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This following episode is out of chronological order, but I am writing in response to a question of Elaine's regarding the housing arranged for the principal actors. If I remember correctly, the principal actors stayed at the hotel across the street from the Cafe on the Corner, but down the block 100 yards or so. This is long term memory and I didn't take as much interest in it as I should have, so I may be off, but I know that Shirley Crumley parked her car across the street in the underground parking lot of that hotel (I think). One time, for some reason, she asked me to get her car for her. Either that is the location, or I think, they stayed at the Marriott Hotel. Is there one in Asheville?

But Daniel's living arrangements I know first hand, for I had the privilege, by accident, of seeing where he lived during the filming. After we had trained most of the afternoon together in the action of running and reloading a flintlock rifle, I assumed that we would ride back to downtown Asheville where I would be dropped off at the Production Office and Daniel would pick up his classic pick up truck. However, that is not what happened. As the dinner hour approached, and Daniel grew hungry and, I suppose, ready to call it quits for the day, we changed out of our eighteenth-century clothing and climbed in the Lincoln Town Car and headed out of the Volunteer Firefighter's Training Ground. As I had done going in, I sat in the back, next to Killdeer (which was housed in a wooden box built for the protection of the rifle). Daniel preferred to ride up front, on the passenger's side of the car. The windows were down, and the breeze felt good, for we had spent several hours in the Carolina sun, in breech clouts and leggings, running about the woods. We were once again sweat-stained and fatigued.

Instead of heading downtown, we turned south on the interstate and drove several miles away from Asheville. How far, I do not remember, but I think it took about 15 minutes or so to get to an exit. We got off the highway. Actually, now that I think about it, it may only have been a state highway (two-laner) and not the interstate. We took a side road on the west side of the highway, and wandered along a very narrow, but paved country lane. It zig-zagged around the farms and country houses and we traveled in this manner for 2 or 3 miles. I commented on how twisted this road was and how easy it would be to run into someone as both approached one of the tight curves--but from opposite directions. As soon as I made that comment, Daniel and the driver both looked at each other and grinned and chuckled.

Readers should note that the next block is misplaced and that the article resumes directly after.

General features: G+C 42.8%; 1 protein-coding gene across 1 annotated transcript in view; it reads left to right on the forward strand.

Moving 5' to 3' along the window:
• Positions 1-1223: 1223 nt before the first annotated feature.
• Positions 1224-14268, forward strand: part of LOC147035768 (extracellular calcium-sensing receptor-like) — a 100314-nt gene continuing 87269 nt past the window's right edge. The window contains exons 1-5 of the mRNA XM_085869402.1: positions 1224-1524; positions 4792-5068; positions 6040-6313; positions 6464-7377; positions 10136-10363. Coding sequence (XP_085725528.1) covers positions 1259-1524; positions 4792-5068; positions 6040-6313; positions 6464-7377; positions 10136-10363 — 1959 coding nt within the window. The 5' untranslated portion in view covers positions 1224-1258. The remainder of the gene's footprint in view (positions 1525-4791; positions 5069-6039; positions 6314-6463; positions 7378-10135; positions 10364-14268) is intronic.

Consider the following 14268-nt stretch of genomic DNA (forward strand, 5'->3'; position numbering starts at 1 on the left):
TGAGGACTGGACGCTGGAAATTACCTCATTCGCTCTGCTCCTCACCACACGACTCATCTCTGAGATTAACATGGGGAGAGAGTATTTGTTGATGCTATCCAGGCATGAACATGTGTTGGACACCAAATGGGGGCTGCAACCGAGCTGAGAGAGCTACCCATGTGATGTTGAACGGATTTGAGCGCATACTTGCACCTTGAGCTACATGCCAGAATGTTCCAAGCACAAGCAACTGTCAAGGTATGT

Again, not wanting to walk anywhere the hired hand should not go, I did not say anything, but let it pass. Not long afterward, we pulled into a secluded lot on the east side of the country lane (we had been traveling north) and stopped at a log home. I remember it had a wooden deck on the west and north side and I thought it might be two-story, but I was not sure. There was a pond in front of it. "Nice touch," I thought to myself, for here is Hawkeye staying in a log cabin, nestled far away from the crowded city. And "How ironic," I also thought, for all my life I have wanted a rustic log cabin to call home. Here he was staying in one for free and having a ball playing at being the hero. Oh well, only in America. This whole scene did underscore the notion I had that I was the hired hand.

Not that I minded. I relished the opportunity to work with Daniel Day-Lewis. He was so concerned for doing it correctly--everything concerning the persona of Hawkeye.

As the driver and I left Daniel at the secluded cabin and began our drive back to Asheville, he told me the reason why they both smiled and chuckled. Apparently, just a day or two before, Daniel was leaving in the black pick up truck and the driver was arriving with the Lincoln Town Car. Yes, they both came around the same corner at the same time and hit bumpers. Fortunately, both were driving slow enough, and both heavy-duty bumpers matched perfectly, that no visible damage was done to either vehicle.

This location was a supposed secret, a place where Daniel could be alone, retreat visibly and mentally. The driver asked me to not tell of this cabin in the woods. And I never did so until now. It was nice to be trusted and I did not want to break that trust. And that loyalty paid off, as I will explain in the next episode.

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Back to the story . . . .